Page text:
CAPE CANAVERAL, Fla. - Almost 6,000 pounds of cargo and experiments are en route to the space station after a bright Thursday evening launch from Kennedy Space Center.
SpaceX’s 25th cargo mission blasted off atop a Falcon 9 rocket at 8:44 p.m., illuminating the hazy Florida twilight with a glowing, pulsing exhaust plume. A few minutes later, the booster safely returned to the company’s drone ship out at sea, its fifth such landing.
The Dragon capsule – itself making its third cargo flight – continued to orbit and is due to dock Saturday morning. In addition to food and other supplies for the astronauts, the capsule is carrying experiments like NASA's Earth Surface Mineral Dust Source Investigation, which will investigate the effect desert dust has on climate change.
NASA says other CRS-25 investigations will study the aging of immune cells and the potential to reverse those effects during postflight recovery, a small satellite that will monitor cloud-top and ocean surface temperatures, and a student experiment testing a concrete alternative for potential use in building habitats on the moon and Mars.
The Falcon 9 first- and second-stage plumes are illuminated by the sun as they interact moments after stage separation on the CRS-25 mission (Chris Boex / FOX).
The capsule’s arrival on Saturday morning will coincide with the 53rd anniversary of the Apollo XI launch, which blasted off from the very same launch pad before landing on the moon. But Launch Pad 39A is looking very different than it did during the Apollo days.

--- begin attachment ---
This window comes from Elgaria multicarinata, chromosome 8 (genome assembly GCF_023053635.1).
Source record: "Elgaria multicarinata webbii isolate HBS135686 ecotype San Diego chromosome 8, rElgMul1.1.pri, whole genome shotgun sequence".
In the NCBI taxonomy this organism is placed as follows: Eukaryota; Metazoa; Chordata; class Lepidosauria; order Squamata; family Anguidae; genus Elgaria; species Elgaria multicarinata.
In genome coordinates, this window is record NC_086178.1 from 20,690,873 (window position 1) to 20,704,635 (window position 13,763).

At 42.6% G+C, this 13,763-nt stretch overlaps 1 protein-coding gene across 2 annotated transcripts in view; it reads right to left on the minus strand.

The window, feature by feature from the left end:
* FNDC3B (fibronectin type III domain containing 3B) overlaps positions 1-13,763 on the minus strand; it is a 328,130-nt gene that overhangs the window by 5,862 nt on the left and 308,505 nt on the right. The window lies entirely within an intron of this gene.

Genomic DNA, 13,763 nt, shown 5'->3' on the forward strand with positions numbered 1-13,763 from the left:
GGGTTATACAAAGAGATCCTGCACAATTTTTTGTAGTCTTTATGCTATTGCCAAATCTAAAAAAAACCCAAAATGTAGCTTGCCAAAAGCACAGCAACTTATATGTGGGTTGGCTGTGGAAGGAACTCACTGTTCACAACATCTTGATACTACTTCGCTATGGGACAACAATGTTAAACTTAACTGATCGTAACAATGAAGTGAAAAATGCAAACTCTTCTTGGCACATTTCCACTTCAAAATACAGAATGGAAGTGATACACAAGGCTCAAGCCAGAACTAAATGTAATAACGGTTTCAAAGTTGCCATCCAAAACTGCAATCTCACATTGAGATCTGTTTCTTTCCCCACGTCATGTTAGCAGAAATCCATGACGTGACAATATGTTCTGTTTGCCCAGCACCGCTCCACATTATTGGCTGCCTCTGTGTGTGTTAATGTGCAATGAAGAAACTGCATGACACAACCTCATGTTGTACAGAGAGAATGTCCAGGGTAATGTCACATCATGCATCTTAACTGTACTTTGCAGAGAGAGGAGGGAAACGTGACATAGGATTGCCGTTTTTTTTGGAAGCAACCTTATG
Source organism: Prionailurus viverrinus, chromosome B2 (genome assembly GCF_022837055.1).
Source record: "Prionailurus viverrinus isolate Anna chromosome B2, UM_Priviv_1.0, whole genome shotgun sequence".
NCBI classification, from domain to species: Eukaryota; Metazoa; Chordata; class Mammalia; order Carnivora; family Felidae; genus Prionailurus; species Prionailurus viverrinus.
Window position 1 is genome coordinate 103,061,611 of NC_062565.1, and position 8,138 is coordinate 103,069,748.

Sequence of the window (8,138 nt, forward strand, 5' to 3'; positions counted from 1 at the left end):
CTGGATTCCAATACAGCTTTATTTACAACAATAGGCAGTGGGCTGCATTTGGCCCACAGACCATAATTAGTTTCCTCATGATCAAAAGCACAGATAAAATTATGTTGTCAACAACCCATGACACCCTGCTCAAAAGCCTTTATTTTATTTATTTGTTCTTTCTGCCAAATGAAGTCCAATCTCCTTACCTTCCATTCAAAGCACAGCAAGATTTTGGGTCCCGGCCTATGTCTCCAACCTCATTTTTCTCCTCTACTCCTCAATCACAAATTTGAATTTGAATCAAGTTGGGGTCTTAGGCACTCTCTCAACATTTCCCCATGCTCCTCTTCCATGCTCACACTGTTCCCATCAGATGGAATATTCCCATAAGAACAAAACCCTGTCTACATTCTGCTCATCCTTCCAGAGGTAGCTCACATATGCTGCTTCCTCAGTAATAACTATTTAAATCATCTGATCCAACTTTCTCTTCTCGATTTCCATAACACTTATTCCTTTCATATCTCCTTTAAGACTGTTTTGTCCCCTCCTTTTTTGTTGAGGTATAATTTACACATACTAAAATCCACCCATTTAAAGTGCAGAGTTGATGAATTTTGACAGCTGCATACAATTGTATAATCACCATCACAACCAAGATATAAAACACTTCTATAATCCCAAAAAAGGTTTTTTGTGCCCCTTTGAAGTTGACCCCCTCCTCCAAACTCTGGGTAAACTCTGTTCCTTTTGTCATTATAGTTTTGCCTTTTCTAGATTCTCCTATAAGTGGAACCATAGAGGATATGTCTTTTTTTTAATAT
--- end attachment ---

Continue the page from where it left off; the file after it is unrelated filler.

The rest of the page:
A SpaceX Falcon 9 rocket lifts off on NASA's CRS-25 mission, with construction cranes visible (FOX photo).
After being used for nearly all of the Apollo missions and the majority of the space shuttle missions, 39A is now being leased to SpaceX. They gave the red-then-gray launch tower a sleek black makeover a few years ago, but more noticeable is the new support tower being constructed nearby.
That structure will serve to support launches and landings of SpaceX’s giant new Starship rocket, potentially helping ‘catch’ the returning boosters after launch.
The massive 390-foot, two-stage rocket, designed to be fully reusable, is still undergoing tests at the company’s site in south Texas. Eventually, SpaceX hopes Starships launched from Kennedy Space Center will take part in NASA’s Artemis program moon landings and eventually carry humans to Mars.
More immediately, SpaceX will remain busy with Falcon 9 missions. Several Starlink satellite launches are scheduled or expected over the next few weeks, while the company’s next crew taxi flight to the space station is targeted for September.
Composite time-lapse image of SpaceX's CRS-25 launch, showing first and second stage plumes, plus the first-stage re-entry burn.